Hugh Mundell: A promising career cut short
October 14th 2023, marked 40 years since Hugh Mundell was murdered by 25-year-old Ricardo Codrington. The latter was arrested and charged with Mundell’s murder. Two years after the shooting incident he was given a 10-year prison sentence.
The reggae music scene of the late 1970s was brimming with talent and potential. One artist who stood out during this time was Hugh Mundell aka Jah Levi. With his soulful voice, thought-provoking lyrics, and mesmerizing stage presence, Mundell was poised to become a true legend in the genre. Tragically, his promising career was cut short, leaving fans and fellow musicians devastated.
Together with Winston McAnuff, Mundell visited several Kingston studios, among them Studio One, Aquarius and Joe Gibbs, hoping to sign a contract. At the tender age of 16, he recorded a song, Where Is Natty Dread, for Joe Gibbs which was never released. During a subsequent visit at Joe Gibbs studio he first ran into musician and producer Augustus Pablo who defended him from the rudeness of a fellow musician. Mundell was also a frequent visitor to Herman Chin-Loy’s Aquarius Studios, where his talent did not go unnoticed when he crossed paths with Pablo again. Pablo invited him to audition and impressed by Mundell’s raw talent and passion, he immediately signed him to his record label, Rockers International. This pivotal moment marked the beginning of Mundell’s musical journey on a grand scale.
Between 1976 and 1978, Mundell and Pablo laid the tracks for the young artist’s debut LP, Africa Must Be Free By 1983. Produced by Augustus Pablo, Mundell wrote every song on the record. The 1978 released album showcased Mundell’s unique blend of poignant lyrics and melodic reggae rhythms. Songs like Let’s All Unite and the title track Africa Must Be Free By 1983 became instant classics, resonating with listeners around the world.
As Mundell’s career progressed, so did his musical maturity. However, in 1980 Mundell and Pablo got involved in a business conflict, which primarily had to do with the fact that the young artist felt he wasn’t being promoted properly. Mundell then made the choice to become a self-sufficient artist. Consequently, he embarked on a journey as an independent musician, putting out fresh content through his own Muni Music/Mun Rock label. Released in 1980, his sophomore album, Time And Place, further solidified his position as a rising star in the reggae scene. The album, co-produced by Pablo, featured tracks like Book Of Life and Blessed Be Thyself, displaying Mundell’s introspective songwriting and spiritual depth. In 1982, Greensleeves released the Henry “Junjo” Lawes produced Mundell LP, which was followed by the album Blackman’s Foundation. This posthumous Shanachie release included five tracks from the Time And Place LP along with four new cuts from the same period.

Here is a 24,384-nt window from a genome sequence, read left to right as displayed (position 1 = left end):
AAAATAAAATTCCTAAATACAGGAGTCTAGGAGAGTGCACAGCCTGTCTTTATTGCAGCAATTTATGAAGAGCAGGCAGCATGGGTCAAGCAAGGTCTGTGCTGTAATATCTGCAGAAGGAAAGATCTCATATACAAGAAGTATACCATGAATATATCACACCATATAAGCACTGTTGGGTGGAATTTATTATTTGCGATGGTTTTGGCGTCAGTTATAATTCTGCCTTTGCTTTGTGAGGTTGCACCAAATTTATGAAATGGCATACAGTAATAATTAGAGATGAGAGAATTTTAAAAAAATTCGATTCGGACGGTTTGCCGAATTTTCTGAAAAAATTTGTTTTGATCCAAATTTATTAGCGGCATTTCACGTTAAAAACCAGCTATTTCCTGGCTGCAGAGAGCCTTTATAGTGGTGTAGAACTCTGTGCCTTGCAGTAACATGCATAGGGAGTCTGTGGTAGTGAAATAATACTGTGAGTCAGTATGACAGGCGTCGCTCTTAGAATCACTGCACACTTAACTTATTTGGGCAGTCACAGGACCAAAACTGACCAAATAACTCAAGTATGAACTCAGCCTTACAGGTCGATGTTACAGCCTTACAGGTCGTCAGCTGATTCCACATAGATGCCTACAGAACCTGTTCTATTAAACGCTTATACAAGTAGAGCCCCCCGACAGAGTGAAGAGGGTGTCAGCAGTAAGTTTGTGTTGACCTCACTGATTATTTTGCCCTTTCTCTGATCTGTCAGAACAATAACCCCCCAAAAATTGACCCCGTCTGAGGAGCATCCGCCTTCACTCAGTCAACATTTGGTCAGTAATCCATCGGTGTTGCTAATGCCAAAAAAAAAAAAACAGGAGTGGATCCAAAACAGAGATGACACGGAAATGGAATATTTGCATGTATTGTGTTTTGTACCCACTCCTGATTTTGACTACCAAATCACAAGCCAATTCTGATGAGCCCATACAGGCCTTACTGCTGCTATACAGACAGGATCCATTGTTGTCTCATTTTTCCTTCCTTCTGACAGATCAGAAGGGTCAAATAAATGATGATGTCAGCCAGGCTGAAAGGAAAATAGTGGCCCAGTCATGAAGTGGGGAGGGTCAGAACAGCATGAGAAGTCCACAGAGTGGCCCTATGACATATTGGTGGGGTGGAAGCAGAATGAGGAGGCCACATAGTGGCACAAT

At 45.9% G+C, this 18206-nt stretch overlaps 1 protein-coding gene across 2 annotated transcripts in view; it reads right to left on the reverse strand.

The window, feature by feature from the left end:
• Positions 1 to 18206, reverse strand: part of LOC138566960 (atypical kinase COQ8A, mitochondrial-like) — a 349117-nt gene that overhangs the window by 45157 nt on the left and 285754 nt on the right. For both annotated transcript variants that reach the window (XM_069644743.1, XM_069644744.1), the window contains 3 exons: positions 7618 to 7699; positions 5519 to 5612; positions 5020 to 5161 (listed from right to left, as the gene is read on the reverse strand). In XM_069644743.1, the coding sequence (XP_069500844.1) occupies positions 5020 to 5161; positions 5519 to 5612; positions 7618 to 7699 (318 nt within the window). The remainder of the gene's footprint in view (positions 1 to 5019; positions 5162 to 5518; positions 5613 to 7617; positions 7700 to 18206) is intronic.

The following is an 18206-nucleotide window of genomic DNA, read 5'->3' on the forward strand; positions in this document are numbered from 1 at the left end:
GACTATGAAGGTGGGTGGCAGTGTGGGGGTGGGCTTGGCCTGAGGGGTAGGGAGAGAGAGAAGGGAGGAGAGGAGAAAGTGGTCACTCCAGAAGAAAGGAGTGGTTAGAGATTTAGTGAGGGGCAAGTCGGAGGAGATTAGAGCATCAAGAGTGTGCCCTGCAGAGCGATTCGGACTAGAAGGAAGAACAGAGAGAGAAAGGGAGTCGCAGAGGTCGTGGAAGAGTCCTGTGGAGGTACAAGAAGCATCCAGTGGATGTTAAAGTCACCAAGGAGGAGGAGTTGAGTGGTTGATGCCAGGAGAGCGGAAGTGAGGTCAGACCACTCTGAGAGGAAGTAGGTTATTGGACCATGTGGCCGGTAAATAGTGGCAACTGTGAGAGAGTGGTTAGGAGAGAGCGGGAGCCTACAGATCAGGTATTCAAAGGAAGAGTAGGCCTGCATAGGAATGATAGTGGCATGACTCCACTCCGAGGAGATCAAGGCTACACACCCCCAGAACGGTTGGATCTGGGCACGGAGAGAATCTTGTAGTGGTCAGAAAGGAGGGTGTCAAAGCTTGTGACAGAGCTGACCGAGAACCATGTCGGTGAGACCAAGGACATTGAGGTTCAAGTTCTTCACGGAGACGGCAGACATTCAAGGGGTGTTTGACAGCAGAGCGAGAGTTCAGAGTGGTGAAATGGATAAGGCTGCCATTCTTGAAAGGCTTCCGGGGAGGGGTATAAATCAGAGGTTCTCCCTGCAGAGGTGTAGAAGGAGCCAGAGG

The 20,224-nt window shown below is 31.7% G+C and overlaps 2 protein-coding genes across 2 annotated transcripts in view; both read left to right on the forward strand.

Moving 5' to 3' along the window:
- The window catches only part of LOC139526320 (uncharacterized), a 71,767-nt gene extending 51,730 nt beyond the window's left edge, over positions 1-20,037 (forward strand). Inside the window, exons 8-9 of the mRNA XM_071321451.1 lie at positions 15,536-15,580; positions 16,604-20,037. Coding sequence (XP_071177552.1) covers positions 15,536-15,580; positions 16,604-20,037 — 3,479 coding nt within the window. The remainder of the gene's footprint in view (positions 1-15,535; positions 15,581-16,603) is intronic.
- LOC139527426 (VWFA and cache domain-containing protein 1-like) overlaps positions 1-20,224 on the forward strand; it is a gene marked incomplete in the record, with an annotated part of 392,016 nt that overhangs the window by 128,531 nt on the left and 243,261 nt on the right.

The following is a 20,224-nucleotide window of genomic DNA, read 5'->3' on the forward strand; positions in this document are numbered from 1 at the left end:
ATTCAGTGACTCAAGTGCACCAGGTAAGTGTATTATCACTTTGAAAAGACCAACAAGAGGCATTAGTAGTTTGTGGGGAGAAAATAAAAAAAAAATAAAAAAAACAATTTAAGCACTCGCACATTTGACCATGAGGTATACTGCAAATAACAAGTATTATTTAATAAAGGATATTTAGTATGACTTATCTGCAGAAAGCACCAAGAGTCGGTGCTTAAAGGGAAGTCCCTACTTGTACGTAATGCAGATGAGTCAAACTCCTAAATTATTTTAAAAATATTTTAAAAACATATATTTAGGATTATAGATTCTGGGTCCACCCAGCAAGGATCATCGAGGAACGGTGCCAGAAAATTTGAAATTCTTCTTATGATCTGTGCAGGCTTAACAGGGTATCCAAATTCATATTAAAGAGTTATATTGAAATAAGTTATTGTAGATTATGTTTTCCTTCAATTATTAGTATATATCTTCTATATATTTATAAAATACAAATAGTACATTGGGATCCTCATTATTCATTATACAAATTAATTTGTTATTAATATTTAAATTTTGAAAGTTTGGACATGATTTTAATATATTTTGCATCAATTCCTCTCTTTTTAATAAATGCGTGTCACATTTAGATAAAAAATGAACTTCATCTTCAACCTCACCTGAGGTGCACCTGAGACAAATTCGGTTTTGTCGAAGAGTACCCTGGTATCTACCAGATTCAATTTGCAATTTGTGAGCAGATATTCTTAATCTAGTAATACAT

Just as Hugh Mundell’s career was reaching new heights, tragedy struck on October 14, 1983. At the young age of 21, Mundell’s life was cut short in a fatal shooting incident while sitting in his vehicle on Grant’s Pen Avenue in Kingston. Also in the car were Mundell’s wife in the passenger seat and his good friend Junior Reid, who was sitting in the back seat. Reid survived the assault and spoke in great detail about it in a 1985 interview with Roger Steffens. The reggae world was left reeling from the loss of this young talent who had so much more to offer.
Despite his short-lived career, Hugh Mundell’s impact on reggae music is timeless. His lyrics, often tackling themes of social injustice and spirituality, continue to resonate with audiences worldwide. Artists such as Jah Mason and Luciano have cited Mundell as a major influence on their own musical journeys.
Hugh Mundell’s untimely death robbed the reggae world of a true musical genius. In his short career, he left behind a legacy of soul-stirring music and thought-provoking lyrics that continue to captivate listeners to this day. Although we can only imagine what great heights Mundell may have reached had he been given more time, his impact on the reggae genre remains profound and everlasting.
Africa Must Be Free By 1983
Book Of Life
Run Revolution A Come
Time And Place
Rasta Have The Handle
Red Gold And Green
Don’t Stay Away
One Jah, One Aim, One Destiny
Stop ‘Em Jah
David Rodigan – Interview with Hugh Mundell (1980